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Venezuela Strike Turns Deadly Ahead Of Controversial Constitutional Assembly Vote

President Nicolás Maduro called the election as a means to rewrite Venezuela's constitution, triggering violent backlash.

28/07/2017 6:26 AM AEST | Updated 28/07/2017 8:15 AM AEST

The toll of protest-related deaths has surpassed 100 in Venezuela, where months of anti-government demonstrations have led to a final 48-hour strike against President Nicolás Maduro’s socialist regime ahead of a fiercely contested election.

This latest strike, which began Wednesday and has continued on Thursday, is the second in less than a week to oppose the beleaguered leader’s authority, and five people have died in the resulting clashes. The crisis-torn nation heads to the polls on Sunday to elect members of the constitutional assembly, a new lawmaking super-body, in a vote adversaries claim is rigged in Maduro’s favor.

Maduro called for a national election to determine the makeup of the 545-person assembly in May. Venezuela’s existing constitution requires the president to hold a referendum so people can choose whether or not they want a constitutional assembly. But Maduro, aware that he would most likely lose in such a referendum, ordered the vote by decree. In June, after months of deadly backlash, he promised to eventually hold a plebiscite to accept or reject the redrafted constitution.

But the president has offered scant details on the process, and has dismissed his many opponents as “terrorists” as hostilities surge ahead of the election. His government is set to deploy more than 200,000 troops as voting takes place.

Carlos Garcia Rawlins/Reuters
Demonstrators clash with riot security forces at a rally in Caracas, Venezuela, on July 26.

Maduro has boldly asserted that the move to redraft Venezuela’s constitution will “restore peace” in a country that has plunged into spiraling economic, political and social chaos.

Tensions flared in late March when the Supreme Court, which has backed the president and blocked attempts to impeach him, announced it would strip legislative powers from the opposition-controlled National Assembly, sparking immediate, violent clashes. The court reversed its decision days later, but protests have continued across the country and escalated after Maduro’s call for the election.

The president, whose approval rating lingers around a dismal 20 percent, was narrowly elected in 2013 after the death of his predecessor, Hugo Chávez. Maduro has managed to cling to power in the face of mounting protests and calls for his resignation.

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Opposition demonstrators skirmish with riot police after an anti-government protest in Caracas, Venezuela, on July 26, 2017. 

Rewriting the constitution would allow Maduro’s administration to dissolve the opposition-controlled congress and, critics fear, possibly enable him to postpone the 2018 presidential election he seems sure to lose. Maduro has, however, vowed that “come rain, thunder or lightning in Venezuela,” there will be presidential elections next year.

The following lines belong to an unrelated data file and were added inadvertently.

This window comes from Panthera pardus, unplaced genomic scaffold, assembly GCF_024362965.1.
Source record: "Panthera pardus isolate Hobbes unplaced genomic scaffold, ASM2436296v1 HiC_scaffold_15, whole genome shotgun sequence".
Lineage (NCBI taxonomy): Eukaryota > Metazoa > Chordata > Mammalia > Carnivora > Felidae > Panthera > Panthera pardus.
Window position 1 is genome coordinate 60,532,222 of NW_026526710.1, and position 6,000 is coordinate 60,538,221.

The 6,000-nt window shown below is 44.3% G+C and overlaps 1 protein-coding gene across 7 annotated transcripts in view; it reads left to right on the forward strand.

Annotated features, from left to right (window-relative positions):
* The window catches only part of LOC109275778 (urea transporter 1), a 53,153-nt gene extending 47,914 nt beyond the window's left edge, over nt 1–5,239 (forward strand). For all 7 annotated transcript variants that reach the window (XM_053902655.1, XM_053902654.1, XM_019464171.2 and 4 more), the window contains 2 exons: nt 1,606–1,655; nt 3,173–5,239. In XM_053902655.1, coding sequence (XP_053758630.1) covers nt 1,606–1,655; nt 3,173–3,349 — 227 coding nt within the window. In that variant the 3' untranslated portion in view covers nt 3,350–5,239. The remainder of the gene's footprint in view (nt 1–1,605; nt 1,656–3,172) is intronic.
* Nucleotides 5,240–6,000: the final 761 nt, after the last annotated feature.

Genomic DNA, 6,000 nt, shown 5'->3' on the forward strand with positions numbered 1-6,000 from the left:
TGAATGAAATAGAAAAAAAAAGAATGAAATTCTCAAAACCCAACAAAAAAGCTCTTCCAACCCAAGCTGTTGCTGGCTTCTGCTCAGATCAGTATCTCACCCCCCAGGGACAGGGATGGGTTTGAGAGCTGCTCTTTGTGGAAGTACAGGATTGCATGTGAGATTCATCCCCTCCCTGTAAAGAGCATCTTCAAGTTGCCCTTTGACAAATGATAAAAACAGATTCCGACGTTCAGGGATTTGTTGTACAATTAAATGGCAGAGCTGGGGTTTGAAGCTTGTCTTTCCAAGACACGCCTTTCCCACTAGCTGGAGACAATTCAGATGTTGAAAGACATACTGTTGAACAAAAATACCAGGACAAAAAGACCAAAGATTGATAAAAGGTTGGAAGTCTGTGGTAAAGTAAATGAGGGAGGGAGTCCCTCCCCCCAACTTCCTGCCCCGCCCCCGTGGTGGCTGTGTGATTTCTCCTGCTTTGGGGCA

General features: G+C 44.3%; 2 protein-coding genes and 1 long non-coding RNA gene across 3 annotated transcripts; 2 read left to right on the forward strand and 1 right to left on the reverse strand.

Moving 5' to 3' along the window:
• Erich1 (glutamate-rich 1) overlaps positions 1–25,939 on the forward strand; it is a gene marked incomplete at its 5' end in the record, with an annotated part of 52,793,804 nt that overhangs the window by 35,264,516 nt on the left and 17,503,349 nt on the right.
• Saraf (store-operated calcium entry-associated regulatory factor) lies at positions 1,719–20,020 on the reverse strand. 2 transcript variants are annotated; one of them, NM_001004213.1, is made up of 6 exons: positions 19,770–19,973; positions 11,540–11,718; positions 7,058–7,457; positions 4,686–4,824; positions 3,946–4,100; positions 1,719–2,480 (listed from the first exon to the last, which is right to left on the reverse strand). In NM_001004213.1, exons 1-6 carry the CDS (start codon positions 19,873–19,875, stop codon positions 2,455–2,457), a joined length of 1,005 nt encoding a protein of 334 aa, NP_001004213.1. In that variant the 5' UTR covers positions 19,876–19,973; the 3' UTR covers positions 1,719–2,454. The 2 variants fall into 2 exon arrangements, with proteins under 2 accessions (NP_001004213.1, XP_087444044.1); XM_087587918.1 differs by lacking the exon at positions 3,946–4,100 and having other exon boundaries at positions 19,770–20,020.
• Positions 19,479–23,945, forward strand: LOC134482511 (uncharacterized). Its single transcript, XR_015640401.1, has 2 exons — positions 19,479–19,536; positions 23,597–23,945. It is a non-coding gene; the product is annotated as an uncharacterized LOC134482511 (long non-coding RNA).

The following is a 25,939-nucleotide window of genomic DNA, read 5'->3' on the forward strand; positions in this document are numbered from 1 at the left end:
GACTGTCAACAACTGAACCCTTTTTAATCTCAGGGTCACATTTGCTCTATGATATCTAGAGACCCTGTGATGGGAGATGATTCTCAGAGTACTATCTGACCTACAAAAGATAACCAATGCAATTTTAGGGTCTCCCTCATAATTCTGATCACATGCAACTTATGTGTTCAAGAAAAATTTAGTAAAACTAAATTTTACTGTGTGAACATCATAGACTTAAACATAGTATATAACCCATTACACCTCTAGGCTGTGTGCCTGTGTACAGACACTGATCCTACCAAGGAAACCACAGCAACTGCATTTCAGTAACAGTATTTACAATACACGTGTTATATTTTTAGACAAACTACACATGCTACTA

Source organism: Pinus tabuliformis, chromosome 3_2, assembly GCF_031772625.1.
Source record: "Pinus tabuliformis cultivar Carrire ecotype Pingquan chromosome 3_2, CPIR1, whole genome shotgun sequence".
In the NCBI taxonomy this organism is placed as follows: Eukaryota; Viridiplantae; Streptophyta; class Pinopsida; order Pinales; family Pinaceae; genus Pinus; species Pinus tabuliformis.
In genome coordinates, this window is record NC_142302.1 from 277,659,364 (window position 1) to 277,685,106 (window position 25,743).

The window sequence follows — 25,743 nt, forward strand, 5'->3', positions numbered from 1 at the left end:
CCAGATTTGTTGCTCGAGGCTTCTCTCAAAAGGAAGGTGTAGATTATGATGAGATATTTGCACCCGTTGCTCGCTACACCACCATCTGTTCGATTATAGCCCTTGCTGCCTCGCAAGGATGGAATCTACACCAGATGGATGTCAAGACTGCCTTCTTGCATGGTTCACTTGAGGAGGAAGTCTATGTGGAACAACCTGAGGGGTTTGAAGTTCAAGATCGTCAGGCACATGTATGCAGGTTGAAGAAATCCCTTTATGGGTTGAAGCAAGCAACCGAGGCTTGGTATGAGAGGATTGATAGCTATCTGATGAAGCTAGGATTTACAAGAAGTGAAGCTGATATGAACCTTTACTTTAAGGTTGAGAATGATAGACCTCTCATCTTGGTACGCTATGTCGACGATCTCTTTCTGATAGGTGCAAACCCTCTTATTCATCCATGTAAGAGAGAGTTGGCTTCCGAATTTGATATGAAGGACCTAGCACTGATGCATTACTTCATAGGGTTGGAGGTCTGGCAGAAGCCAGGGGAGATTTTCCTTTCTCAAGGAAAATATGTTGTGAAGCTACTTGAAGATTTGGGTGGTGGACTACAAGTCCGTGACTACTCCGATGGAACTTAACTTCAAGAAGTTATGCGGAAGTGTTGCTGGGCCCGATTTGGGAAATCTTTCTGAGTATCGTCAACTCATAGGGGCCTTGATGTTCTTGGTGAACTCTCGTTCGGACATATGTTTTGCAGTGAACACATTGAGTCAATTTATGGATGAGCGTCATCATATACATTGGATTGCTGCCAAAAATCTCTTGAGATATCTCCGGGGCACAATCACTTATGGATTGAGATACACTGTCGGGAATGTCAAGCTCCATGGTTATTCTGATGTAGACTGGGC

Earlier this month, more than 7 million Venezuelans took part in a symbolic, opposition-organized referendum in which over 98 percent reportedly rejected their embattled leader’s proposals to amend the constitution. The opposition has vowed to boycott Sunday’s vote.

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An opposition demonstrator pushes a wooden reel set ablaze toward a line of riot police during clashes in Caracas, Venezuela, on July 26, 2017. 

Venezuela’s political opposition is far from alone in objecting to Maduro’s planned constitutional amendments.

Last week, U.S. President Donald Trump slammed Maduro as a “bad leader” and aspiring “dictator.” He threatened to take “strong and swift economic actions” if Caracas proceeds to impose its constitutional assembly.

On Wednesday, the Trump administration sanctioned 13 individuals with ties to the Maduro regime, including past and present high-ranking members of the Venezuelan government and military, for “their role in undermining the democratic process and institutions in Venezuela.” The U.S. is still considering broader sanctions against Venezuela’s oil industry.

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An anti-government activist is assisted and carried away on a motorbike during the opposition's 48-hour general strike in Caracas on July 26, 2017.

This week, members of the Organization of American States debated a declaration to intervene by demanding that Venezuela abandon its constitutional assembly election, but failed once again to reach the necessary consensus to take action. Venezuela announced in April that it would leave the OAS, claiming the organization posed a threat to its sovereignty. 

Thousands of people have been arrested as the election looms closer. Humanitarian organizations have decried the Maduro government’s use of military courts to prosecute civilians and have accused Venezuelan security forces of killing demonstrators.

A massive anti-Maduro march is scheduled in Caracas on Friday ahead of the vote.

Read HuffPost Mexico’s additional coverage of the vote (in Spanish) here.

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